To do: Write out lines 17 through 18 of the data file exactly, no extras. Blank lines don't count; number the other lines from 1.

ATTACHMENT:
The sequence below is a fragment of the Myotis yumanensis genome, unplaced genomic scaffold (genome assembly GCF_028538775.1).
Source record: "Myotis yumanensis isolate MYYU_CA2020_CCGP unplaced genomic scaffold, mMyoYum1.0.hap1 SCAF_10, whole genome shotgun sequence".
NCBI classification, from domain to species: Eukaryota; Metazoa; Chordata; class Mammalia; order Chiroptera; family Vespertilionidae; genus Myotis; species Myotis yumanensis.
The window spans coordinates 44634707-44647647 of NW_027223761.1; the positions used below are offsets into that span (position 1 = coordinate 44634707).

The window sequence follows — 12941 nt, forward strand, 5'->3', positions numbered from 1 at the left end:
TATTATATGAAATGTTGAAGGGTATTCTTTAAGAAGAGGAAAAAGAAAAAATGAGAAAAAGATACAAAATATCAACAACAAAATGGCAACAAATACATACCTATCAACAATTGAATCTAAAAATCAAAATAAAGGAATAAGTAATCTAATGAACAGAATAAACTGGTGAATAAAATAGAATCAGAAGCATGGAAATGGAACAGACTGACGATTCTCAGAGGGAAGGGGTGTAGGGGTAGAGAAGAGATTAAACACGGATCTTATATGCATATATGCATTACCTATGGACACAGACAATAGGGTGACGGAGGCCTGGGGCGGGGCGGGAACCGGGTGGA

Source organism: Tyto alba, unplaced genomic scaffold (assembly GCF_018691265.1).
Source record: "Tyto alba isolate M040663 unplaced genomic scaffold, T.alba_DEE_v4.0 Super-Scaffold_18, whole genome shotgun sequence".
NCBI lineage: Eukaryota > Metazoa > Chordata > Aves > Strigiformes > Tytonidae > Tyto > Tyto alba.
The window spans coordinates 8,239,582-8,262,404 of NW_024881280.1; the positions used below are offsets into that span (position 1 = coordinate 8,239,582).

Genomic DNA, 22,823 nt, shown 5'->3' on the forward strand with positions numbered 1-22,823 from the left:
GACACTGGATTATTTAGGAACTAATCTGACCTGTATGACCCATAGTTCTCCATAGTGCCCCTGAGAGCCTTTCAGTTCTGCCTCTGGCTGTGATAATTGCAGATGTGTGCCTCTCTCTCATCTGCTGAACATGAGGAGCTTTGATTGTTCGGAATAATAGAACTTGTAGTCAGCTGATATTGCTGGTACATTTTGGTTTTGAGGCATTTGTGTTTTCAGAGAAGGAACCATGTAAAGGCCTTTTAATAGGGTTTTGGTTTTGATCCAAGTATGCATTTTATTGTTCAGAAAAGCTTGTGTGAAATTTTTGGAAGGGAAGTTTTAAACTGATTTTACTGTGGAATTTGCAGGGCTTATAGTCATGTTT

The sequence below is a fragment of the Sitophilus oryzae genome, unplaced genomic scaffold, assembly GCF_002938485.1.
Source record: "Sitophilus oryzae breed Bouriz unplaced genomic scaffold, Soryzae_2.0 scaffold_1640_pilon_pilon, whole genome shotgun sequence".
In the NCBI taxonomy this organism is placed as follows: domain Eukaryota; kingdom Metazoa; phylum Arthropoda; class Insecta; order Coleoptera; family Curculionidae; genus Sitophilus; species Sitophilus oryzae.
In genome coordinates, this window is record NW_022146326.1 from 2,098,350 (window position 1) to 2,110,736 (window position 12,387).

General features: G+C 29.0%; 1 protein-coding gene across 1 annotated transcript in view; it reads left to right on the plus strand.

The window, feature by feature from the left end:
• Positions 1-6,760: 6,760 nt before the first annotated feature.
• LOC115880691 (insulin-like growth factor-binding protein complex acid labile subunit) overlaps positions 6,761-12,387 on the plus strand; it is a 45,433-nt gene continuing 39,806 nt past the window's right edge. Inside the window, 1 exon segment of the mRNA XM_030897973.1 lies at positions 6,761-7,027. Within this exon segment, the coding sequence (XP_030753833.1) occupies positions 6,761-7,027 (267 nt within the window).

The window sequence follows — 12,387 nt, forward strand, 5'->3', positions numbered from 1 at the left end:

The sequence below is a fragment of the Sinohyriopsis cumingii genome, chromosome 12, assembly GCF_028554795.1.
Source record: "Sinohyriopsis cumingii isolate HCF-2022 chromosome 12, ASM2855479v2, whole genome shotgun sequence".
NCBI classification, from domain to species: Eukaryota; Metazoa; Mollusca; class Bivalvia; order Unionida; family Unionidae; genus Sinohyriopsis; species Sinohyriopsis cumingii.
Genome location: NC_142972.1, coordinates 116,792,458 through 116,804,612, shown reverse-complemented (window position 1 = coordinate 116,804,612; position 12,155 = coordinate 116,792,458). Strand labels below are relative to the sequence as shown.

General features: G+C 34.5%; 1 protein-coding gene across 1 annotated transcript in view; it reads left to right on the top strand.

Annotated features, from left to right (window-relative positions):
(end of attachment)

General features: G+C 29.0%; 1 protein-coding gene across 1 annotated transcript in view; it reads left to right on the plus strand.

The window, feature by feature from the left end: